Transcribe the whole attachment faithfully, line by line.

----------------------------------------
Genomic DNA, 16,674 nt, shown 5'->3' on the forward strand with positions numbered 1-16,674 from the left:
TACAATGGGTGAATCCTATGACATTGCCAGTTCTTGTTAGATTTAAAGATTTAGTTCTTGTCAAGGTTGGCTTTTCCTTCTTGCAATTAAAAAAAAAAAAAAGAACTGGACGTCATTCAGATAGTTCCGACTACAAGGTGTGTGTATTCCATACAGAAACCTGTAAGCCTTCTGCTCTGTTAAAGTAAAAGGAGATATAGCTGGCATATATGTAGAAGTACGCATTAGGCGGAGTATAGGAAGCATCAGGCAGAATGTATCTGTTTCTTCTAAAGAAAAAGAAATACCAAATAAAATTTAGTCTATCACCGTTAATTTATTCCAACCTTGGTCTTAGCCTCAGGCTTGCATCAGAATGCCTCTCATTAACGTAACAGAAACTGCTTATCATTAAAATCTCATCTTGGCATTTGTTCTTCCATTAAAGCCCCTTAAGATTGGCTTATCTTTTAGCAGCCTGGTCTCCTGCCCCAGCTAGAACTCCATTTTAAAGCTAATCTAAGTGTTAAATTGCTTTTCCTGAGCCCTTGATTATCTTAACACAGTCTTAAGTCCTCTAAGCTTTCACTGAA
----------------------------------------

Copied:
Genomic DNA, 16,674 nt, shown 5'->3' on the forward strand with positions numbered 1-16,674 from the left:
TACAATGGGTGAATCCTATGACATTGCCAGTTCTTGTTAGATTTAAAGATTTAGTTCTTGTCAAGGTTGGCTTTTCCTTCTTGCAATTAAAAAAAAAAAAAAGAACTGGACGTCATTCAGATAGTTCCGACTACAAGGTGTGTGTATTCCATACAGAAACCTGTAAGCCTTCTGCTCTGTTAAAGTAAAAGGAGATATAGCTGGCATATATGTAGAAGTACGCATTAGGCGGAGTATAGGAAGCATCAGGCAGAATGTATCTGTTTCTTCTAAAGAAAAAGAAATACCAAATAAAATTTAGTCTATCACCGTTAATTTATTCCAACCTTGGTCTTAGCCTCAGGCTTGCATCAGAATGCCTCTCATTAACGTAACAGAAACTGCTTATCATTAAAATCTCATCTTGGCATTTGTTCTTCCATTAAAGCCCCTTAAGATTGGCTTATCTTTTAGCAGCCTGGTCTCCTGCCCCAGCTAGAACTCCATTTTAAAGCTAATCTAAGTGTTAAATTGCTTTTCCTGAGCCCTTGATTATCTTAACACAGTCTTAAGTCCTCTAAGCTTTCACTGAA